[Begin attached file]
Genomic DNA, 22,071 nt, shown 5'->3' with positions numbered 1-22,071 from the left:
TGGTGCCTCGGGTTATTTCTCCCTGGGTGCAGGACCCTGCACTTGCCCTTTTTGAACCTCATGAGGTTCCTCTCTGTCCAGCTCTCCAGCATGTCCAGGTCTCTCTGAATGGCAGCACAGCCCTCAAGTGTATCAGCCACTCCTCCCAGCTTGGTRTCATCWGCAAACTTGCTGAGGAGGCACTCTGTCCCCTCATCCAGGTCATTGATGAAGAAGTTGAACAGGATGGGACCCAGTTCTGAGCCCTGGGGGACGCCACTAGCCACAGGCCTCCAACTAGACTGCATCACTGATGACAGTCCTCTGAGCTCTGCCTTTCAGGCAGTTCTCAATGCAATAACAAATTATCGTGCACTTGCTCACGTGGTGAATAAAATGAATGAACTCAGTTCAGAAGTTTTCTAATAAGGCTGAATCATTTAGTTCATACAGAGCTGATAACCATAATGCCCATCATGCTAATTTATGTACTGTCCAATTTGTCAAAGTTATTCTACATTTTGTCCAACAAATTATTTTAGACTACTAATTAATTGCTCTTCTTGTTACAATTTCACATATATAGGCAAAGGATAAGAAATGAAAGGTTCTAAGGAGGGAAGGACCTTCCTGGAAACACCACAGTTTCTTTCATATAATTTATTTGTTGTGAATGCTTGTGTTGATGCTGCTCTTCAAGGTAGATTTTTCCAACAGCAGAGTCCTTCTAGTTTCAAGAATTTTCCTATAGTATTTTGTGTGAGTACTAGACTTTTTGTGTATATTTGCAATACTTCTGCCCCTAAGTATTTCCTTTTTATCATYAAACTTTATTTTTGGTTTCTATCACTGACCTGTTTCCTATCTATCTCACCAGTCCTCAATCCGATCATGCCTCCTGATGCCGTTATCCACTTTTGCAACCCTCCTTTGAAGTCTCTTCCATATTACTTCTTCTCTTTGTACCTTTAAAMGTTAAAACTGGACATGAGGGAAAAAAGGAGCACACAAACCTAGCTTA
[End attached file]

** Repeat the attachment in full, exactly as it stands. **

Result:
Genomic DNA, 22,071 nt, shown 5'->3' with positions numbered 1-22,071 from the left:
TGGTGCCTCGGGTTATTTCTCCCTGGGTGCAGGACCCTGCACTTGCCCTTTTTGAACCTCATGAGGTTCCTCTCTGTCCAGCTCTCCAGCATGTCCAGGTCTCTCTGAATGGCAGCACAGCCCTCAAGTGTATCAGCCACTCCTCCCAGCTTGGTRTCATCWGCAAACTTGCTGAGGAGGCACTCTGTCCCCTCATCCAGGTCATTGATGAAGAAGTTGAACAGGATGGGACCCAGTTCTGAGCCCTGGGGGACGCCACTAGCCACAGGCCTCCAACTAGACTGCATCACTGATGACAGTCCTCTGAGCTCTGCCTTTCAGGCAGTTCTCAATGCAATAACAAATTATCGTGCACTTGCTCACGTGGTGAATAAAATGAATGAACTCAGTTCAGAAGTTTTCTAATAAGGCTGAATCATTTAGTTCATACAGAGCTGATAACCATAATGCCCATCATGCTAATTTATGTACTGTCCAATTTGTCAAAGTTATTCTACATTTTGTCCAACAAATTATTTTAGACTACTAATTAATTGCTCTTCTTGTTACAATTTCACATATATAGGCAAAGGATAAGAAATGAAAGGTTCTAAGGAGGGAAGGACCTTCCTGGAAACACCACAGTTTCTTTCATATAATTTATTTGTTGTGAATGCTTGTGTTGATGCTGCTCTTCAAGGTAGATTTTTCCAACAGCAGAGTCCTTCTAGTTTCAAGAATTTTCCTATAGTATTTTGTGTGAGTACTAGACTTTTTGTGTATATTTGCAATACTTCTGCCCCTAAGTATTTCCTTTTTATCATYAAACTTTATTTTTGGTTTCTATCACTGACCTGTTTCCTATCTATCTCACCAGTCCTCAATCCGATCATGCCTCCTGATGCCGTTATCCACTTTTGCAACCCTCCTTTGAAGTCTCTTCCATATTACTTCTTCTCTTTGTACCTTTAAAMGTTAAAACTGGACATGAGGGAAAAAAGGAGCACACAAACCTAGCTTA